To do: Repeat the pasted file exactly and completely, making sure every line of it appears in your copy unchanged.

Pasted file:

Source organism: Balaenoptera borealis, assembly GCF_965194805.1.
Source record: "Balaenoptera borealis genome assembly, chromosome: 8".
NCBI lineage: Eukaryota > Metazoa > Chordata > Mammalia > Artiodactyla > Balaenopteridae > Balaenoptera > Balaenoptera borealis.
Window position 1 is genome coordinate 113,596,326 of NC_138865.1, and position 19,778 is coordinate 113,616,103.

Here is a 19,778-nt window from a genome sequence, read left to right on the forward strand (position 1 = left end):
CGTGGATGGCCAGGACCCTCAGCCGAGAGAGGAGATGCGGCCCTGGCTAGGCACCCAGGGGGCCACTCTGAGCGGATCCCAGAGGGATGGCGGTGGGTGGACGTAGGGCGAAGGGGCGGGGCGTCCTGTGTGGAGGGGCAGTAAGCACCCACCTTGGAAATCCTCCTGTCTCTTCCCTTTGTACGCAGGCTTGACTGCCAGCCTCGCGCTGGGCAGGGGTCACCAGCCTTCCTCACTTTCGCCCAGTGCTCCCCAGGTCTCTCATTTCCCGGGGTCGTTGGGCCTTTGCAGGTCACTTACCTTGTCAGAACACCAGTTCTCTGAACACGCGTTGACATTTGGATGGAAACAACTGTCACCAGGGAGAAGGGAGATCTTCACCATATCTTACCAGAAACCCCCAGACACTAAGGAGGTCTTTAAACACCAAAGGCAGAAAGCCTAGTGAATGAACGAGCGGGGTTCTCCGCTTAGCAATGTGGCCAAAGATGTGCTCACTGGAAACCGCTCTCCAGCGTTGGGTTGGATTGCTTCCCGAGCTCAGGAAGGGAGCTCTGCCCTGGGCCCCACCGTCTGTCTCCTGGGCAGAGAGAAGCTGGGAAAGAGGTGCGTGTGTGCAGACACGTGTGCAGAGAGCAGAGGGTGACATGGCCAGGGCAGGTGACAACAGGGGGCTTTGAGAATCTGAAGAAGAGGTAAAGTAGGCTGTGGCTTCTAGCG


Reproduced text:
Source organism: Balaenoptera borealis, assembly GCF_965194805.1.
Source record: "Balaenoptera borealis genome assembly, chromosome: 8".
NCBI lineage: Eukaryota > Metazoa > Chordata > Mammalia > Artiodactyla > Balaenopteridae > Balaenoptera > Balaenoptera borealis.
Window position 1 is genome coordinate 113,596,326 of NC_138865.1, and position 19,778 is coordinate 113,616,103.

Here is a 19,778-nt window from a genome sequence, read left to right on the forward strand (position 1 = left end):
CGTGGATGGCCAGGACCCTCAGCCGAGAGAGGAGATGCGGCCCTGGCTAGGCACCCAGGGGGCCACTCTGAGCGGATCCCAGAGGGATGGCGGTGGGTGGACGTAGGGCGAAGGGGCGGGGCGTCCTGTGTGGAGGGGCAGTAAGCACCCACCTTGGAAATCCTCCTGTCTCTTCCCTTTGTACGCAGGCTTGACTGCCAGCCTCGCGCTGGGCAGGGGTCACCAGCCTTCCTCACTTTCGCCCAGTGCTCCCCAGGTCTCTCATTTCCCGGGGTCGTTGGGCCTTTGCAGGTCACTTACCTTGTCAGAACACCAGTTCTCTGAACACGCGTTGACATTTGGATGGAAACAACTGTCACCAGGGAGAAGGGAGATCTTCACCATATCTTACCAGAAACCCCCAGACACTAAGGAGGTCTTTAAACACCAAAGGCAGAAAGCCTAGTGAATGAACGAGCGGGGTTCTCCGCTTAGCAATGTGGCCAAAGATGTGCTCACTGGAAACCGCTCTCCAGCGTTGGGTTGGATTGCTTCCCGAGCTCAGGAAGGGAGCTCTGCCCTGGGCCCCACCGTCTGTCTCCTGGGCAGAGAGAAGCTGGGAAAGAGGTGCGTGTGTGCAGACACGTGTGCAGAGAGCAGAGGGTGACATGGCCAGGGCAGGTGACAACAGGGGGCTTTGAGAATCTGAAGAAGAGGTAAAGTAGGCTGTGGCTTCTAGCG